Josh Holt wins a VSGC Undergraduate Research Scholarship to support his independent research on microfabrication of memristors.

  • January 10-12, 2011: Informal Workshop on Quantum Pumping
    Prof. Kunal Das (Kutztown University) and Prof. Kevin Mitchell (UC Merced) visit Aubin and Delos groups for an informal workshop on classical and quantum aspects of quantum pumping.

    From left to right: Seth Aubin, Tommy Byrd, Kunal Das, John Delos,
    Megan Ivory, Kevin Mitchell, and Hoshik Lee.

  • Fall 2010 successes
    We have installed the atom chip in vacuum and succesfully laser cooled 39K and magnetically trapped 87Rb.

    Left: K-Rb apparatus with atom chip (top right). Center: 39K MOT. Right:  Magnetically trapped 87Rb atoms.

    Austin wins the Rolf G. Winter Award for excellence in teaching for his work as the teaching assistant in PHYS 252: Introduction to Analog Electronics and PHS 351: Introduction to Digital Electronics over the past 3 years.

    Austin Ziltz (left) receiving the Rolf G. Winter Award
    from Prof. Keith Griffioen, Physics Dept. Chair (right).

  • Summer 2010: REU summer of apparatus construction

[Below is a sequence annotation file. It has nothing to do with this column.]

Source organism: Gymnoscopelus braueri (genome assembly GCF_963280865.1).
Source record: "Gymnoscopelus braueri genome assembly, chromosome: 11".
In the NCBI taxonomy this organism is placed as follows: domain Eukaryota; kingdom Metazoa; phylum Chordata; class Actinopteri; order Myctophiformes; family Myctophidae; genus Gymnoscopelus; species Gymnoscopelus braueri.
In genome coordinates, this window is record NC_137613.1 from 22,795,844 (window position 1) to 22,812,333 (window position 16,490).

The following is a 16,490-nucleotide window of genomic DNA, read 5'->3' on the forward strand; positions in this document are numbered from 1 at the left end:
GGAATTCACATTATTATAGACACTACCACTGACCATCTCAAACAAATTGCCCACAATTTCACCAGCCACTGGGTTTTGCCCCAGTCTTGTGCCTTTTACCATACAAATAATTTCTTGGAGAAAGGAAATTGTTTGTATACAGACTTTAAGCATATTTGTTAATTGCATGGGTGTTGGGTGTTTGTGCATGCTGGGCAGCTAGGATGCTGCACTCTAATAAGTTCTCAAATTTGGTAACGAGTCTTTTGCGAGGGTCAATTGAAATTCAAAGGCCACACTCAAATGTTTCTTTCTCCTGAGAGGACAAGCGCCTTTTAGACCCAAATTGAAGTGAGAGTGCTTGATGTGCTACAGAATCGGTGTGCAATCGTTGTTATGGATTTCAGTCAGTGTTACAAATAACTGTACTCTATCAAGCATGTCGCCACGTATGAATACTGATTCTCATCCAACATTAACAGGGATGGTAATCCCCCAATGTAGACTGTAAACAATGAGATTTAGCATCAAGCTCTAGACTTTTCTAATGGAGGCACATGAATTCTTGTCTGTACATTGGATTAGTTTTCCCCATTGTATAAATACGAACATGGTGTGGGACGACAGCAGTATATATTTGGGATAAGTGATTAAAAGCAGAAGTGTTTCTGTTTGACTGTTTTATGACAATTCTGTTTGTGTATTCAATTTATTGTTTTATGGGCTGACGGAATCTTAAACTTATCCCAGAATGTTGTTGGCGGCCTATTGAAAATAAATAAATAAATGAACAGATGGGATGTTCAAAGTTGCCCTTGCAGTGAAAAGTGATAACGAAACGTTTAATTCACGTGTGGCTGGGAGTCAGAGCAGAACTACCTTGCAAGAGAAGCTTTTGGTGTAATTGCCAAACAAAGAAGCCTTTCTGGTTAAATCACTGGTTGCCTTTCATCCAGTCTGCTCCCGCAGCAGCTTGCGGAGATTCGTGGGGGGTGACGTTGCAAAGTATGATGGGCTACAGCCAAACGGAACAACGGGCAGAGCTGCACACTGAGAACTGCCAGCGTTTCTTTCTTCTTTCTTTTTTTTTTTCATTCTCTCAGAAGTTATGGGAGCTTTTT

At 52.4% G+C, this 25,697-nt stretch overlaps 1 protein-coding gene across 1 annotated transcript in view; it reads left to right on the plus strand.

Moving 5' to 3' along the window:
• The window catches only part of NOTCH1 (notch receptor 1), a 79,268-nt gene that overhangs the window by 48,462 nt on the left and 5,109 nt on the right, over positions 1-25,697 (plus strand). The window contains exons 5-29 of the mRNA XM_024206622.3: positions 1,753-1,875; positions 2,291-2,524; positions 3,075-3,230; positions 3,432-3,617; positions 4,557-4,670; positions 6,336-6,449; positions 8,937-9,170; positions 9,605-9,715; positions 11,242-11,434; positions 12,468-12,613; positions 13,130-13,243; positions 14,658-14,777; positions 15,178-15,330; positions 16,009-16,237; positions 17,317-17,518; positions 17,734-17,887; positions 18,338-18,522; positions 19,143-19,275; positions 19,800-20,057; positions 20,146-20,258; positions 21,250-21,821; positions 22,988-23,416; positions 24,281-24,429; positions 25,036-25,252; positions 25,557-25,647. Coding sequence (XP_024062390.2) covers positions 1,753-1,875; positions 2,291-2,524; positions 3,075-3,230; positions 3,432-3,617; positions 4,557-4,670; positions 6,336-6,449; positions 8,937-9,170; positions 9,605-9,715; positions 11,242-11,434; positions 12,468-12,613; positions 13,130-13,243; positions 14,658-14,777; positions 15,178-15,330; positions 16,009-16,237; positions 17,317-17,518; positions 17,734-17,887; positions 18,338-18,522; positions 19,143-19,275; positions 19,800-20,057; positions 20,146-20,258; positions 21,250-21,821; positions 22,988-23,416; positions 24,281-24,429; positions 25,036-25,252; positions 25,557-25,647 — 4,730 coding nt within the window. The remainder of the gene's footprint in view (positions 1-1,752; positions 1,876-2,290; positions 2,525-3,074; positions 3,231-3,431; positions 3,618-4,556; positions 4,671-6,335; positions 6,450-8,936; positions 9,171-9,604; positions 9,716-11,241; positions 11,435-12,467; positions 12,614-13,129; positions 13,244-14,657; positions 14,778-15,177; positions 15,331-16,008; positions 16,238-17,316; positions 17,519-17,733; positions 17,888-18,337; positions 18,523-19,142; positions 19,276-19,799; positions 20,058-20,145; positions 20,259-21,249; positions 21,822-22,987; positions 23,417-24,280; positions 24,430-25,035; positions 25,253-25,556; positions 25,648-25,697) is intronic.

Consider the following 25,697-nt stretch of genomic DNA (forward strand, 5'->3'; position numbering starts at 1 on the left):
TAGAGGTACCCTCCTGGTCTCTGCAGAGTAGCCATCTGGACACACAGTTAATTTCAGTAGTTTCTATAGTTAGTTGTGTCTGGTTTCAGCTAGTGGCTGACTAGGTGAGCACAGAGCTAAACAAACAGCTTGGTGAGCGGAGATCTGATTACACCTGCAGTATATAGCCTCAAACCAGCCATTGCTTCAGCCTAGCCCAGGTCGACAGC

John Hagee (Old Dominion U.), Sandra Schmidt (Arizona State U.), and Andrew Pyle (Kutztown U.) join us for the summer to construct an agile DDS RF source, a tapered amplifier for 767 nm, and a triggerable current driver for 10x 405 nm LEDs, respectively.

    Sandi, Seth, AJ, and John (summer 2010).

  • May 2010: Francesca and Brian graduate !
    Francesca Fornasini and Brian Richards finish their senior theses and graduate. Francesca is headed to the Physics Ph.D. program at UC Berkeley, and Brian will pursue a Ph.D. in Physics at the U. of Virginia.

  • April 2010: Move into new lab space in the new research wing of Small Hall.
    The lab moves into bigger, better research space with improved temperature and humidity control.


  • September 2009: Quantum pumping paper is published in PRL.
    The quantum pumping paper, in collaboration with Kunal Das at Kutztown University of Pennsylvania, is published as Phys. Rev. Lett. 103, 123007 (2009).

  • August 2009: Jim Field and Austin Ziltz join the group as Ph.D. students.
    Jim and Austin join the group to work on the ultra-cold fermion experiment.

  • June 17, 2009: 87Rb MOT